Worth noting: Natural Bliss has 1 gram of saturated fat per tablespoon – the same as half and half. However, unlike half and half, it has 4 grams of added sugar. Both saturated fat and added sugar can add up quickly if you’re using more than a tablespoon.

Elmhurst Pistachio Creme Oat Creamer

This creamer is a blend of mostly water, whole-grain oats and pistachios. It also has a touch of sweetness from real cane sugar, but has less than 1 gram of added sugar per tablespoon serving.

Worth noting: It contains 2% or less of the food additive dipotassium phosphate.

Nutpods Almond and Coconut Creamer

This creamer’s main ingredients are water, coconut cream and almonds. I love that Nutpods has flavored varieties, such as Caramel, French Vanilla and Cinnamon Swirl, that contain no sweeteners whatsoever. Each tablespoon has no saturated fat and only 10 calories.

Worth noting: Like other plant-based dairy alternatives, it contains thickening agents.

Laird Superfood Tumeric Coffee Creamer

This powdered blend contains coconut milk, coconut sugar and turmeric, a spice with anti-inflammatory and antioxidant properties.

Worth noting: The serving sizes listed on the label are for one teaspoon or two tablespoons, but the preparation instructions are for two tablespoons. That amount contains 4.5 grams of saturated fat, which is above our recommended cap of 2 grams per serving. While the saturated fat from coconut milk may not be as harmful as the type that comes from cream, this is still up for debate. Therefore, you may want to limit your intake, especially if you’re at risk of or have a history of heart disease.

Oatly Sweet & Creamy Oatmilk Creamer

Oats, water, sugar and oil are the primary ingredients in this creamer. The oil helps provide a creamy mouthfeel.

Worth noting: As with other sweetened creamers, be cautious with how much you use as each tablespoon has 4 grams of added sugar. Like other plant-based creamers on the list, it contains thickening gums.

Silk Sweet Oat Latte Oat Creamer

This oat milk creamer is predominantly made from whole oats and water. It’s also saturated fat-free.

Worth noting: Like most plant-based creamers, it contains additives, such as oils and gums. It also has 4 grams of added sugar per tablespoon, so be mindful of how much you add to your coffee.

Is coffee creamer powder healthy?

Traditional powdered coffee creamer is a blend of unhealthy ingredients, including corn syrup solids and hydrogenated vegetable oils. If you’re stuck somewhere, like a plane or hotel room, and it’s the only thing you can get your hands on, I wouldn’t worry about it, but I wouldn’t make it a daily habit.

Several newer coffee creamers on the market are made with powder derived from coconut milk or cream. These tend to have fewer unhealthy ingredients, but because of their coconut origins, they can contain more than our cap of 2 grams of saturated fat per serving. I found several products that had natural ingredient lists and a reasonable amount of added sugar, but contained more than our upper target for saturated fat, so they were excluded for this reason.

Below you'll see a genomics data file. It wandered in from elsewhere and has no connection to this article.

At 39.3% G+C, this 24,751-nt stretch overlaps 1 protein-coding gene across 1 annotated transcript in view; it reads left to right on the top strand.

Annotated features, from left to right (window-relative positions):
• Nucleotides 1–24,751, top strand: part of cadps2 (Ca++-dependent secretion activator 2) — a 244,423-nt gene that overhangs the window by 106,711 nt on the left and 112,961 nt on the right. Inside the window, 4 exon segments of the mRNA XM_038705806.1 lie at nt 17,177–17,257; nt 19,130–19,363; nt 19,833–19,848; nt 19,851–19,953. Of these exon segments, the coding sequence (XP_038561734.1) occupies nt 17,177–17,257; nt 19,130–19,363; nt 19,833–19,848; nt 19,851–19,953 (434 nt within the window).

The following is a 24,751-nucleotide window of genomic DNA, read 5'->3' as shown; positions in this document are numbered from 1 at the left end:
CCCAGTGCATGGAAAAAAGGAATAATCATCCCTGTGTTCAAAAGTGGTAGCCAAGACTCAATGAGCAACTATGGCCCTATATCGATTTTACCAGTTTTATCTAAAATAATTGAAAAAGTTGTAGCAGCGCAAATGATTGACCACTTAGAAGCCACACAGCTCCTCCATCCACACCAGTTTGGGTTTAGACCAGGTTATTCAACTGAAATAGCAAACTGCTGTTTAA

Is non-dairy coffee creamer better for you?

Unfortunately, there isn’t a straightforward answer to this question. Non-dairy creamers may have less saturated fat than traditional half-and-half, but they also tend to have more added sugar and other food additives.

Healthy coffee creamer alternatives

In reality, it’s healthiest to lighten your coffee with low- or reduced-fat milk or unsweetened plant-based milk made with no or few additives. These options avoid or limit unwanted substances, like additives, added sugar and saturated fat. 

If you love flavored creamers, try adding a sprinkle of cinnamon, unsweetened cocoa or cacao powder or pumpkin pie spice. You can also add a splash of vanilla extract. These additions will trick your tastebuds into thinking you’re having something sweet without adding any sweeteners.

Healthy homemade coffee creamer

If you want to make coffee creamer at home, try this simple idea: Blend ¼ cup hemp seeds, ¼ cup milk, a splash of vanilla extract, and some cinnamon together in a blender. 

This recipe makes four servings. You can store it in the fridge for up to five days. The mixture may thicken when stored, but you can thin it with some warm water to your desired consistency before stirring it into coffee.

Hemp seeds are rich in healthful fats, including the plant-based omega-3 ALA. You can also feel good about the fact that it contains no added sugar and no saturated fat.


There are a lot of coffee creamers on the market and some are healthier than others. In general, it’s healthiest to limit saturated fat and added sugars — substances that may be high in creamers. It’s also a good idea to limit food additives, which are present in heavily processed foods, like plant-based coffee creamers. That’s why the healthiest way to lighten your coffee is plain, low- or reduced-fat milk or unsweetened plant-based milk with the fewest additives. However, if these options don’t provide the creaminess you’re looking for, our list of healthiest creamers is a great guide.